|Incoming Administration Begins Work to Stop Overregulation of Federal Agencies Hurting Producers
For the last eight years, federal agencies under the Obama administration have had basically free reign to impose rule after rule on Americans held with little to no accountability by Congress. That leash, though, is about to get a lot shorter as Trump and the Republicans descend on Washington.
"One of the biggest things that we hear from our members is that government overregulation is hurting the way cattle producers are doing business," NCBA's Scott Yager told me yesterday.
He says even now, measures have been taken in Congress to begin curbing several of the recent rules and regulations agencies have attempted to push through before Obama leaves the White House, bundling many of them into the Midnight Rule Relief Act. In addition to this, the Regulatory Accountability Act has also been introduced to fix loopholes in the law that federal agencies use to promote their restrictions.
""These bills will provide more accountability and transparency in how agencies conduct rule makings," Yager said. "Also, it restores power back to Congress - instead of just having federal agencies having no check from Congress."
Yager says this is a good start, but if we are to continue with passing legislation that actually helps agriculture and business with a tighter Republican representation in the Senate, there will still need to be strong bipartisan cooperation.
to read more or to listen to yesterday's Beef Buzz, featuring Scott Yager talking overregulation.
The Veterinary Feed Directive or, VFD, went live this month and to help build understanding about the FDA's new, stricter rule, OSU's Chris Richards decided to debunk five common myths being spread about VFD.
Myth 1: Feed antibiotics will not be available to producers for their livestock.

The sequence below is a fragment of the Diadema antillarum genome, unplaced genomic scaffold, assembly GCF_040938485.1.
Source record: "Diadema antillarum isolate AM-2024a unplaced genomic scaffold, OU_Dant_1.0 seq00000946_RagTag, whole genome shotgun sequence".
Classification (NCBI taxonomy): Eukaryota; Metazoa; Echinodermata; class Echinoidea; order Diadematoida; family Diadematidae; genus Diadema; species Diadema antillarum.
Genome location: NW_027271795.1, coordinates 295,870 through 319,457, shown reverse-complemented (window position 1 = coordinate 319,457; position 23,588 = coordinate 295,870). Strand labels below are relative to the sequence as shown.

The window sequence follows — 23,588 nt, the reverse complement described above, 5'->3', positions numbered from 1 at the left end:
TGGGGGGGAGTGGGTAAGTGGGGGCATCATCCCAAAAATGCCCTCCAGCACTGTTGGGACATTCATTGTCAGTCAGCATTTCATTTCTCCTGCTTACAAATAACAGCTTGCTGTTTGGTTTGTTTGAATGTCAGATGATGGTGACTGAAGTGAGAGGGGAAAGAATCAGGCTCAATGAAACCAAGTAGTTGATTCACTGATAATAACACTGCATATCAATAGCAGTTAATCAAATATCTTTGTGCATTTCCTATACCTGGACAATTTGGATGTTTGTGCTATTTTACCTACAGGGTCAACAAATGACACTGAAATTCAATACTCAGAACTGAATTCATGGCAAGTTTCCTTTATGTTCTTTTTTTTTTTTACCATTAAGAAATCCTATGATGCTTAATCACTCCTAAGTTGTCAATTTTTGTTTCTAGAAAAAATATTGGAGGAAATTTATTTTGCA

Antibiotics will be available to producers for the treatment, prevention and control of disease.
"Producers will have to have a relationship with their veterinarian and get a VFD to use the feed antibiotics," Richards said.Myth 2: A VFD is required to feed any feed additives.
This can be true for producers feeding an antibiotic that requires a VFD.
When a veterinarian fills out the VFD authorization, there are three options - no additional feed additive included in the diet, feed additives listed on the VFD may be fed with the antibiotic or the antibiotic can be fed with any legal feed additives.
"As in the past, antibiotics have approved combinations with other drugs that still must be followed. The feeding of ionophores, coccidiostats, insect growth regulators, wormers and other such products will not require a VFD unless fed with an antibiotic that requires a VFD," Richards said. "Many other feed additives such as probiotics and enzymes are not considered drugs and can be fed in any combination."Myth 3: My feed dealer will not be able to have my feed until I provide a VFD.
A feed dealer can make and warehouse feed that contains antibiotics. The dealer must have a valid VFD to sell that feed to a producer.
To find out what the last two VFD myths are, click here
to read how Richards sets the record straight.
Through February 10, the Oklahoma Department of Agriculture, Food and Forestry will be accepting nominations for a total of four Oklahoma Excellence in Agriculture Awards, including the Governor's Outstanding Achievement Award in Agriculture, the Agriculture Environmental Stewardship Award, Outstanding Legacy in Agriculture Award and Outstanding Public Service in Agriculture Award.